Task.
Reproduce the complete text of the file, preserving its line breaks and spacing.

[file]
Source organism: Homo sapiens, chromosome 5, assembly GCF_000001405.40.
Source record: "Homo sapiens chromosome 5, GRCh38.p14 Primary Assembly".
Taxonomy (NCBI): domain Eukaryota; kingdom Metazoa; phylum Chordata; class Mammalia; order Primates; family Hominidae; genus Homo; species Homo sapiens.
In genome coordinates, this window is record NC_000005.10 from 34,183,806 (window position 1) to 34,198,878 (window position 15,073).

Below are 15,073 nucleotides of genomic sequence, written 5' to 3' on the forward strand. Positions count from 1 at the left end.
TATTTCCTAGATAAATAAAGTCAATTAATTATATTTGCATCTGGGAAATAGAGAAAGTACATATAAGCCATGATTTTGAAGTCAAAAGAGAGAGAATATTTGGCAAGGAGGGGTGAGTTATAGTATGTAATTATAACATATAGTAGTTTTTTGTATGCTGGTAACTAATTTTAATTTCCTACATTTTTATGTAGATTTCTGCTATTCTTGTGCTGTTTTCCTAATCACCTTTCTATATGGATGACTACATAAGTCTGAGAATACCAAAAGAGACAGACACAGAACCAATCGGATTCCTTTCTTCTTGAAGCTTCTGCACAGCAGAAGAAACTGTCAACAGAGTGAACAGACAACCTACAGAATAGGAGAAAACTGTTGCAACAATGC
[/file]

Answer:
Source organism: Homo sapiens, chromosome 5, assembly GCF_000001405.40.
Source record: "Homo sapiens chromosome 5, GRCh38.p14 Primary Assembly".
Taxonomy (NCBI): domain Eukaryota; kingdom Metazoa; phylum Chordata; class Mammalia; order Primates; family Hominidae; genus Homo; species Homo sapiens.
In genome coordinates, this window is record NC_000005.10 from 34,183,806 (window position 1) to 34,198,878 (window position 15,073).

Below are 15,073 nucleotides of genomic sequence, written 5' to 3' on the forward strand. Positions count from 1 at the left end.
TATTTCCTAGATAAATAAAGTCAATTAATTATATTTGCATCTGGGAAATAGAGAAAGTACATATAAGCCATGATTTTGAAGTCAAAAGAGAGAGAATATTTGGCAAGGAGGGGTGAGTTATAGTATGTAATTATAACATATAGTAGTTTTTTGTATGCTGGTAACTAATTTTAATTTCCTACATTTTTATGTAGATTTCTGCTATTCTTGTGCTGTTTTCCTAATCACCTTTCTATATGGATGACTACATAAGTCTGAGAATACCAAAAGAGACAGACACAGAACCAATCGGATTCCTTTCTTCTTGAAGCTTCTGCACAGCAGAAGAAACTGTCAACAGAGTGAACAGACAACCTACAGAATAGGAGAAAACTGTTGCAACAATGC